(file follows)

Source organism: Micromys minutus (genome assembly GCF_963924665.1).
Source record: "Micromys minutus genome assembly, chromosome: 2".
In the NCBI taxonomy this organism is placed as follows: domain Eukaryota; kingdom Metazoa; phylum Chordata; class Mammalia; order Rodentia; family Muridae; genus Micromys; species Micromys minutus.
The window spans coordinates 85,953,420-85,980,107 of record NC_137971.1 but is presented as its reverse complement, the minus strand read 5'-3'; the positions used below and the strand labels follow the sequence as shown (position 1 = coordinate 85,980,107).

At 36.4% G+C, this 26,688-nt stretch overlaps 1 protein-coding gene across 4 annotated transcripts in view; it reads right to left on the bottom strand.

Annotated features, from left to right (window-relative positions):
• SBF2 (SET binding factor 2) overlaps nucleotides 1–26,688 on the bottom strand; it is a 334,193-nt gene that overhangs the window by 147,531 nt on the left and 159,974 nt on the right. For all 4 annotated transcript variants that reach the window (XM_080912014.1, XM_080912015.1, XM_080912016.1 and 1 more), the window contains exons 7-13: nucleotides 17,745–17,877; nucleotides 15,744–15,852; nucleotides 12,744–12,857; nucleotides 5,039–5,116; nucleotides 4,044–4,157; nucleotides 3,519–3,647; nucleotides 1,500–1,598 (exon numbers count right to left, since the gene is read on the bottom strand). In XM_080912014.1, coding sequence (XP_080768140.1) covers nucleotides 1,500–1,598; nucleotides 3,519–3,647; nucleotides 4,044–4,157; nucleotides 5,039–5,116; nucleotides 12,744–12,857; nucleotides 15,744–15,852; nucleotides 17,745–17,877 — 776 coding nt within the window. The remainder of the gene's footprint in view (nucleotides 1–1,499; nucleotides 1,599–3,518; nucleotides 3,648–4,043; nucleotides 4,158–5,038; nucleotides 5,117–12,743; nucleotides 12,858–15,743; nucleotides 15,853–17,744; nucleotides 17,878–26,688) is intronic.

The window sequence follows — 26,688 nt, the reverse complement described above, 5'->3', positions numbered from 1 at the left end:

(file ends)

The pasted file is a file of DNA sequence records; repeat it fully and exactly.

Source organism: Micromys minutus (genome assembly GCF_963924665.1).
Source record: "Micromys minutus genome assembly, chromosome: 2".
In the NCBI taxonomy this organism is placed as follows: domain Eukaryota; kingdom Metazoa; phylum Chordata; class Mammalia; order Rodentia; family Muridae; genus Micromys; species Micromys minutus.
The window spans coordinates 85,953,420-85,980,107 of record NC_137971.1 but is presented as its reverse complement, the minus strand read 5'-3'; the positions used below and the strand labels follow the sequence as shown (position 1 = coordinate 85,980,107).

At 36.4% G+C, this 26,688-nt stretch overlaps 1 protein-coding gene across 4 annotated transcripts in view; it reads right to left on the bottom strand.

Annotated features, from left to right (window-relative positions):
• SBF2 (SET binding factor 2) overlaps nucleotides 1–26,688 on the bottom strand; it is a 334,193-nt gene that overhangs the window by 147,531 nt on the left and 159,974 nt on the right. For all 4 annotated transcript variants that reach the window (XM_080912014.1, XM_080912015.1, XM_080912016.1 and 1 more), the window contains exons 7-13: nucleotides 17,745–17,877; nucleotides 15,744–15,852; nucleotides 12,744–12,857; nucleotides 5,039–5,116; nucleotides 4,044–4,157; nucleotides 3,519–3,647; nucleotides 1,500–1,598 (exon numbers count right to left, since the gene is read on the bottom strand). In XM_080912014.1, coding sequence (XP_080768140.1) covers nucleotides 1,500–1,598; nucleotides 3,519–3,647; nucleotides 4,044–4,157; nucleotides 5,039–5,116; nucleotides 12,744–12,857; nucleotides 15,744–15,852; nucleotides 17,745–17,877 — 776 coding nt within the window. The remainder of the gene's footprint in view (nucleotides 1–1,499; nucleotides 1,599–3,518; nucleotides 3,648–4,043; nucleotides 4,158–5,038; nucleotides 5,117–12,743; nucleotides 12,858–15,743; nucleotides 15,853–17,744; nucleotides 17,878–26,688) is intronic.

The window sequence follows — 26,688 nt, the reverse complement described above, 5'->3', positions numbered from 1 at the left end: